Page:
This poem reflects upon hybrid identity, the pain and solace that comes in waves when reconnecting with memory, ancestral and personal. This comes through in the schism of ‘my self’ into two parts. Fuad’s depictions of Kurdistan are at times romantic and at other times real. She echoes the mystical tradition of Kurdish poetry, while tempering it with a strong dose of millennial skepticism. The scene is set with Sherko Bekas, whose poem from the Secret Diary of a Rose appears at the front of the book:

…the dream came true,
but after a while, I became weary of it.

A perfectly selected epigraph for about:blank, as weary dreaming is thematically central to the collection.

Fuad said in interview for The Poetry Foundation podcast, regarding Kurdish culture:

And so you can’t help but feel in contact with something very ancient. & Kurds themselves, although most of them don’t live in villages anymore, romanticized village life is very deeply a part of Kurdish identity. So, I’m so drawn to that.

In the final poem in her collection, speaking of a visit to Kurdistan, Fuad ties together the tensions of hyperreality and ancestry, longing and belonging so artfully.

Her final phrase:

the vines grew up over the windows………is there another word for startled?
a flowering species that hasn’t been known to flower since 1948
it got too tired to make more of itself …....the rapid of know in any tense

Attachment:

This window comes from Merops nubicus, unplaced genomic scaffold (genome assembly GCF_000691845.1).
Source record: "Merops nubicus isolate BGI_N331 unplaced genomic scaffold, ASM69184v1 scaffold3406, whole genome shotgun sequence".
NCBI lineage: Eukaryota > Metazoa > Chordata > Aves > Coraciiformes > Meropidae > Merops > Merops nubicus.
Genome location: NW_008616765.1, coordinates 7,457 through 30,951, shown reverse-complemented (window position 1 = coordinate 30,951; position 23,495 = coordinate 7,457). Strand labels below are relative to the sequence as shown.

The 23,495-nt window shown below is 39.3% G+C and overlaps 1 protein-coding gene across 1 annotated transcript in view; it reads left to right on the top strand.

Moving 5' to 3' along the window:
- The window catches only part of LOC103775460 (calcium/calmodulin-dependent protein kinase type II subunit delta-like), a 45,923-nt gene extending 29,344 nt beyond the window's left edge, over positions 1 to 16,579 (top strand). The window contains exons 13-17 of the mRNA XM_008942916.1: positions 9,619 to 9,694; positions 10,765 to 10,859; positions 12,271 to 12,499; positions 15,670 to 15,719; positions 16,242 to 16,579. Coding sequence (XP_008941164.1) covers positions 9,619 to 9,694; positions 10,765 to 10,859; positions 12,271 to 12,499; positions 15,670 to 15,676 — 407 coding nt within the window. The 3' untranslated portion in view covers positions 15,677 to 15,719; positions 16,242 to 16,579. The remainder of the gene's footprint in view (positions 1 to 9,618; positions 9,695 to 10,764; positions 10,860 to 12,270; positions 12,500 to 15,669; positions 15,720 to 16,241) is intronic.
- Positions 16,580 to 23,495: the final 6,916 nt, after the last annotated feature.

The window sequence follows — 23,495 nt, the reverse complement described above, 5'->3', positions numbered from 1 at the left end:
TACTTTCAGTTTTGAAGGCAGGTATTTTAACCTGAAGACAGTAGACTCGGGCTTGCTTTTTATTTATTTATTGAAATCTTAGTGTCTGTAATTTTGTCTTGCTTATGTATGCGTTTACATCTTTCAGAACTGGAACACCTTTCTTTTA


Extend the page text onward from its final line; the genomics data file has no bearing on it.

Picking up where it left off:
Is there another word for word? Is there another word for other?

Here we are reminded of the dangers of ‘othering’, the great damage that colonialism and genocide have done to lives while also being reminded of the remarkable beauty and resistance of culture (through the motif of the flower blossoming after seventy years of presumed extinction). Fuad’s words ignite, scorch and soothe in times of bewilderment and loss.

References:
Poetry off the Shelf Podcast by Poetry Foundation, My Imagined Incoherence with Tracy Fuad
July 27, 2021 https://www.poetryfoundation.org/podcasts/156255/my-imagined-incoherence

 – Leila Lois

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Leila Lois is a dancer and writer of Kurdish and Celtic heritage. Her poetry, essays and reviews have been published in Australia, New Zealand, USA and Canada by Southerly Journal, LA review of Books, Honey Literary Journal, Right Now, Delving Into Dance and more.

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about: blank is available from the University of Pittsburg Press